First Anniversary: Useful WordPress plugins and some non-IT courses


It’s been a while since I posted on this blog, so much so that when I came to do this post, I had 8 WordPress plugins to update. It’s also a year today since I started the blog linked to courses I was studying (first post). So I felt a post today was in order.

It isn’t that I haven’t been doing anything, I’ve just had my attentions diverted elsewhere. In particular I have been working on a book project Manchester 1984.

WordPress Plugins

Manchester 1984 is a WordPress website using the hueman theme, as this blog is, but I hope you can see the flexibility of the theme, since the site has quite a different look, not just the colour scheme. There are also three WordPress plugins that I use on that site that I really rate highly:

  1. Facebook Open Graph, Google+ and Twitter Card Tags
  2. Shortcodes Ultimate
  3. Simple Custom CSS

I’ve written about Shortcodes Ultimate and Simple Custom CSS plugins before.

The Facebook Open Graph, Google+ and Twitter Card Tags plugin is really useful for the promotion side of things, or rather controlling what ends up being previewed if you or someone else shares a link somewhere else. Probably most people are familiar that when you put a link into a post on Facebook suddenly a photo and some text appears, but maybe you are not so familiar with where does that come from. That is the Facebook Open Graph data. What I particularly like is that you can see if you change things that the Open Graph data has been updated successfully or not (sometimes there is an error message but if you update again you get success).

There is nothing worse than correcting something on a post (like a spelling mistake) and then the mistake still persisting when it is shared. This plugin also allows you to add a ‘sharing image’ is different to the feature image, which means you can add an image that is more ‘click bait’ (including words) than the one you want to use to illustrate on your own blog. I see this often on Facebook and elsewhere when the image you click on isn’t anywhere on the post. If you make use of the excerpt option on posts and pages you can also control the sentence of text that appears with the preview picture rather than it being just the opening words including any titles.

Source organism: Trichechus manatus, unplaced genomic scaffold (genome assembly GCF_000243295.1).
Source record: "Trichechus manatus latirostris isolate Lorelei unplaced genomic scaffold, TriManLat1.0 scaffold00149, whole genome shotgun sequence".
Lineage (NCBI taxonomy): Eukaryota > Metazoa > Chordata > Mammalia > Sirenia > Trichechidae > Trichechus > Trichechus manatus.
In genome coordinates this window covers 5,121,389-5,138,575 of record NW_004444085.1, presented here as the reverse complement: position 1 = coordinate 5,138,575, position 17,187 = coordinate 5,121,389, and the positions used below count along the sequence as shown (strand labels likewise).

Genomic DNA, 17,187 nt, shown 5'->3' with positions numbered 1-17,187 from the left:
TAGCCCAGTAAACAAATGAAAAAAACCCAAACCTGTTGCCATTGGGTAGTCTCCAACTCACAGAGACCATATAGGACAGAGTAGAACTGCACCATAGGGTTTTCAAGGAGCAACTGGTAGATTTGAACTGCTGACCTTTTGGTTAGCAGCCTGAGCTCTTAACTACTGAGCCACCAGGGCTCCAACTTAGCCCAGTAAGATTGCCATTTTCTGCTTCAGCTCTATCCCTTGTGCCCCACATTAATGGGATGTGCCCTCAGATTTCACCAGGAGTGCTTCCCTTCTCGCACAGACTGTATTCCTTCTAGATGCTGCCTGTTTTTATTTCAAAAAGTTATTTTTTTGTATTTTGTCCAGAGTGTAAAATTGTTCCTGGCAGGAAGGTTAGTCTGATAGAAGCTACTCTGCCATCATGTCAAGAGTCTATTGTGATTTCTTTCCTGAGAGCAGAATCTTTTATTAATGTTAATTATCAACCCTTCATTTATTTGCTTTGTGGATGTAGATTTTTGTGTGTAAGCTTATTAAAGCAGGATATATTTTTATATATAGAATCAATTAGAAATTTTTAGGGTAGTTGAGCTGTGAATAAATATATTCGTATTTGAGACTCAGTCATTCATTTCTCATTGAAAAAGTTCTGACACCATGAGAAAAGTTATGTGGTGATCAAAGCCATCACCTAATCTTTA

I’d also like to mention another plugin – Print Friendly and PDF. I have mixed feelings about this one, so it is a recommendation with a health warning. On the positive side it is a very flexible printing option that allows the reader to convert the page into a print friendly PDF, with a button that you can customise and place where you want. It even has some editing options in the process, in that you can choose which sections to include or leave out of the print. For my experiments it has worked well. The down side is it has advertising, which is fair enough as why should plugins be free. But I think I’d like the option of paying for the service and not having the adverts, and also with advertising you can never be sure if the advertising is appropriate or sensitive to your audience and it looks a bit tacky. One option I have thought of for this plugin is not to have it viewable to readers, but have it in an admin only menu and use it to make PDFs of pages once they are complete, then upload the PDF and link to it. I am still pondering that – the downside of that method is if you edit anything you have to remember to redo and replace the PDF.


The two courses I have done since I last posted have not been technology related, so I didn’t feel they were appropriate to feature in detail on this blog, but I thought I would mention them as I’ve found both very enlightening. Both are from Coursera.

Gut Check: Exploring Your Microbiome
This is a six-week course that you can join at any time and is really fascinating about the latest research into how the bacteria that lives in our bodies contributes to our health. I like that this course explains how the research is done as well as what the findings are and there is a lot of recommended further reading. I didn’t like the food log design and need to find a better one. The final week covers the American Gut project which is a crowd funded open data project where you can get results of your own gut bacteria. There is a sister project, The British Gut project,  if you are in the UK.

Ancient Philosophy: Plato & His Predecessors
This four-week course has repeated presentations and covers what is philosophy and how does it differ from science, religion, and other modes of human discourse? The course traces the origins of philosophy in the Western tradition in the thinkers of Ancient Greece. I have found the delivery to be very clear and thoughtful and I am surprised how relevant the questions that ancient philosophers considered are to modern life. I have slipped behind with this one but hope to complete it soon.

Image on home page list credit: ‘cake’ CC-BY-NC poppet with a camera

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